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Innovative new method to produce ethanol from potato waste

This is a biofilm reactor tube. Researchers evaluated biofilm formation on the plastic composite supports in the bioreactor. They discovered that when mold and yeast are allowed to form a biofilm, hyphae of the mold provide surface area for the yeasts' attachment, improving ethanol production. Credit, Dimerci Lab
This is a biofilm reactor tube. Researchers evaluated biofilm formation on the plastic composite supports in the bioreactor. They discovered that when mold and yeast are allowed to form a biofilm, hyphae of the mold provide surface area for the yeasts' attachment, improving ethanol production. Credit, Dimerci Lab

Researchers in Pennsylvania have developed a new method for converting potato waste into ethanol, a process they claim could reduce production costs for biofuels in the future and provide extra value for chip makers.

The team from the Penn State University’s College of Agricultural Sciences used potato mash made from the peelings and potato residuals from a Pennsylvania food-processor to trigger simultaneous saccharification (the process of breaking down the complex carbohydrate starch into simple sugars) and fermentation (where sugars are converted to ethanol by yeasts or other microorganisms in bioreactors.)

Adding mold and yeast -- Aspergillus niger and Saccharomyces cerevisiae, respectively – to the bioreactor catalysed the conversion of the potato waste into bioethanol. The reactor had plastic composite supports to encourage and enhance biofilm formation and increase the microbial population.

Biofilms are a natural way of immobilising microbial cells on a solid support material. Microbial cells are abundant and more resistant to environmental stress when in a biofilm, resulting in higher productivities. These biofilm benefits were especially beneficial to the researchers’ application as the mold enzyme activity required higher temperature and the yeast had to tolerate this.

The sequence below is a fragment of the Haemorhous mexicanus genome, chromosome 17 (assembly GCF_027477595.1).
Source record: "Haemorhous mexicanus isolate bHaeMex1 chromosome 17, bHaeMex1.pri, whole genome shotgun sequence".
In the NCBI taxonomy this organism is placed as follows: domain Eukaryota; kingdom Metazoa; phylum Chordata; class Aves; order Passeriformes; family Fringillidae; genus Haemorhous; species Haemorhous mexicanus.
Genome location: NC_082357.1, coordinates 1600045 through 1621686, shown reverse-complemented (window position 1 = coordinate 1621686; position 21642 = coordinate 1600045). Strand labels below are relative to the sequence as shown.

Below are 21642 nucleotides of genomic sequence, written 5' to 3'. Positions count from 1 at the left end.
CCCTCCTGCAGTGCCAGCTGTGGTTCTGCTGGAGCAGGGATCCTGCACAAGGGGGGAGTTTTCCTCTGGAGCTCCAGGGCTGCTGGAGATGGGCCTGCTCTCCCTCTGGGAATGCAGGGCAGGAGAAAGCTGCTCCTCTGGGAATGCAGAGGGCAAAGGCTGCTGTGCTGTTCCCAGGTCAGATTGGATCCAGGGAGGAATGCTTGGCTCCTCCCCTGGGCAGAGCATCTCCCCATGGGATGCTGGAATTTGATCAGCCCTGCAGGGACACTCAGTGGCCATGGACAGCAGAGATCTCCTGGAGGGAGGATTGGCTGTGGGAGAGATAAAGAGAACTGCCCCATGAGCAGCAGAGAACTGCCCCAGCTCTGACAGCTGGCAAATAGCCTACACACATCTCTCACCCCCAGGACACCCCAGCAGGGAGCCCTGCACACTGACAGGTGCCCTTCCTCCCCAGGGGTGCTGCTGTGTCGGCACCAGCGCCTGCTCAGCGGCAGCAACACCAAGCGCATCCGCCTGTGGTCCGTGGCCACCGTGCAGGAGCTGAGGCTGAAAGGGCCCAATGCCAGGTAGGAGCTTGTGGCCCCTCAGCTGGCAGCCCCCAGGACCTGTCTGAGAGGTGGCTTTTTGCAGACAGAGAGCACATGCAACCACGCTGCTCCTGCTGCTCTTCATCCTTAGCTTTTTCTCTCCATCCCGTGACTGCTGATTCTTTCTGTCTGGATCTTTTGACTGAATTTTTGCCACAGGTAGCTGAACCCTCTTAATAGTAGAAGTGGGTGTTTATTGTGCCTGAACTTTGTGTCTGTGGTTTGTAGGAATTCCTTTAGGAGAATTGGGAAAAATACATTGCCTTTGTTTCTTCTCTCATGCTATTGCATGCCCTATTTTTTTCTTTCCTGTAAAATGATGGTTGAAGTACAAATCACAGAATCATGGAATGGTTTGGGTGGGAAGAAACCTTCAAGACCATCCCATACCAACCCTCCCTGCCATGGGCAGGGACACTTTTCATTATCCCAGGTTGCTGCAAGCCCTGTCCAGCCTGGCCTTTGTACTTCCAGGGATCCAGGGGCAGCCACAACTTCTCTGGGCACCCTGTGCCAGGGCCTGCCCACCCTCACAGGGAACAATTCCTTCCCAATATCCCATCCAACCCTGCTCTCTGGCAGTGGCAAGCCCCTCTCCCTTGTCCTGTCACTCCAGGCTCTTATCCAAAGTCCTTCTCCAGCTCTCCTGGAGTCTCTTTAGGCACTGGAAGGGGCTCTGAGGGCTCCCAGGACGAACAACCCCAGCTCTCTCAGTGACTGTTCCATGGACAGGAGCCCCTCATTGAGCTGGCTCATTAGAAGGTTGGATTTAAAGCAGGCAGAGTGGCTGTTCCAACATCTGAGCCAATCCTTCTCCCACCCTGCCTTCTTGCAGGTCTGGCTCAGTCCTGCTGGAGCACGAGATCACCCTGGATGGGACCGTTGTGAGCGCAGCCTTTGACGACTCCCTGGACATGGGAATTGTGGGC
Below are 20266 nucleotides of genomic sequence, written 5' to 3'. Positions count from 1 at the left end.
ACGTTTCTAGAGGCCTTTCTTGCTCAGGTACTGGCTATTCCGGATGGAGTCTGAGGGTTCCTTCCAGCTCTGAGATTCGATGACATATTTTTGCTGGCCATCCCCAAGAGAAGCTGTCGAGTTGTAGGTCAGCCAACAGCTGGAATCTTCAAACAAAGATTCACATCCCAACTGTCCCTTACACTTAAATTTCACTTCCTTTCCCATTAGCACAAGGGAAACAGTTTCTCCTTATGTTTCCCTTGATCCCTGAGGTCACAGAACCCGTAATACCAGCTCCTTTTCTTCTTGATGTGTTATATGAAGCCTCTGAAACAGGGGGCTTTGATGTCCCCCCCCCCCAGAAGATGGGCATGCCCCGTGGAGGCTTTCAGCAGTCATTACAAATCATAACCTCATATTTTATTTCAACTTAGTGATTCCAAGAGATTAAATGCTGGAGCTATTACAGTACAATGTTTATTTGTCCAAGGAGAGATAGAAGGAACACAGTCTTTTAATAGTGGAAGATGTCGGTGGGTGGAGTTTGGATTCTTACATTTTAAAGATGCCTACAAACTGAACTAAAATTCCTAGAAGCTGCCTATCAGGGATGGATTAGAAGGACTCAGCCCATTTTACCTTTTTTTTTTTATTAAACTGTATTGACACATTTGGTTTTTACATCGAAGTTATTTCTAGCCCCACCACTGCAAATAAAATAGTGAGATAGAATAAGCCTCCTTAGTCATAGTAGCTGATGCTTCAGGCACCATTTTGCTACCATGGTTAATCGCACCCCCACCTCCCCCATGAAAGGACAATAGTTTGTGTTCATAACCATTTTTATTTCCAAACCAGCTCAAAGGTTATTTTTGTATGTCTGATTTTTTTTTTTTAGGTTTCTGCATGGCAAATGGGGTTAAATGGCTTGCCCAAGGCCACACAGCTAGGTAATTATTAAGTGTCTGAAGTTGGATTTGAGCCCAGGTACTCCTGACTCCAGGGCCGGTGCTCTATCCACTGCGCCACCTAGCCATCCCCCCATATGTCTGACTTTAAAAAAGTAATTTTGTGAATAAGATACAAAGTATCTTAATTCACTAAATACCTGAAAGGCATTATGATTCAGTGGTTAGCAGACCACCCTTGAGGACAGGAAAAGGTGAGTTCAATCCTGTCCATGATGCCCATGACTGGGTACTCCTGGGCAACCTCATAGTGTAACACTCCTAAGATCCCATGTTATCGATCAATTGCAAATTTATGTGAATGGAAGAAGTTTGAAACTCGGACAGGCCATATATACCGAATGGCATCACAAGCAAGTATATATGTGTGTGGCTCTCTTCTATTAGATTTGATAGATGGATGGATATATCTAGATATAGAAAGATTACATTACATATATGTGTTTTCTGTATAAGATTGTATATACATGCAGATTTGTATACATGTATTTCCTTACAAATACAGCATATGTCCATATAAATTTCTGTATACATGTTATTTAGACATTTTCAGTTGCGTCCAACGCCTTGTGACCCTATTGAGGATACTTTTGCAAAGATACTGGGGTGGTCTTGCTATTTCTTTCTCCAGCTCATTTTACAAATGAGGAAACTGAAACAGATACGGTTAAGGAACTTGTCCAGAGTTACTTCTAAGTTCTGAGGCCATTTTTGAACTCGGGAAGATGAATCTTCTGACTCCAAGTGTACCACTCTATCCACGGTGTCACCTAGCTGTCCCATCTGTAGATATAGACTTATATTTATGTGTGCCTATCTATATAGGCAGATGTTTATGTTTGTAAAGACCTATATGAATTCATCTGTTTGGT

Promising results

The optimal conditions for a biofilm reactor were found to be 95 degrees Fahrenheit, and a pH of 5.8 with no aeration.

After 72 hours, the researchers achieved a maximum ethanol concentration of 37.93 grams per litre. The yield was 0.41 grams or ethanol per gram of starch.

"These results are promising, because the co-culture biofilm reactor provided similar ethanol production -- 37.93 grams per leader -- compared to the conventional ethanol production -- 37.05 grams per liter -- which required pre-treatment with added commercial enzymes at a higher temperature," Ali Demirci, professor of agricultural and biological engineering at Penn State and the study leader, said.

"Therefore, eliminating the externally added enzyme and energy costs will certainly reduce the cost of bioethanol production."

Gulten Izmirlioglu, a doctoral student in agricultural and biological engineering when the study was conducted, believes the findings, which show plastic composite supports can be used for simultaneous saccharification and fermentation processes in biofilm reactors with co-cultures when producing ethanol, could be significant for industry.

"Overall, bioethanol production from starchy industrial wastes can be improved with application of biofilm reactors, while the production cost is reduced with integrations of the simultaneous saccharification and fermentation process and co-culturing," she said.

The research has been published in the journal Fuel.

This is a biofilm reactor tube. Researchers evaluated biofilm formation on the plastic composite supports in the bioreactor. They discovered that when mold and yeast are allowed to form a biofilm, hyphae of the mold provide surface area for the yeasts' attachment, improving ethanol production. Credit, Dimerci Lab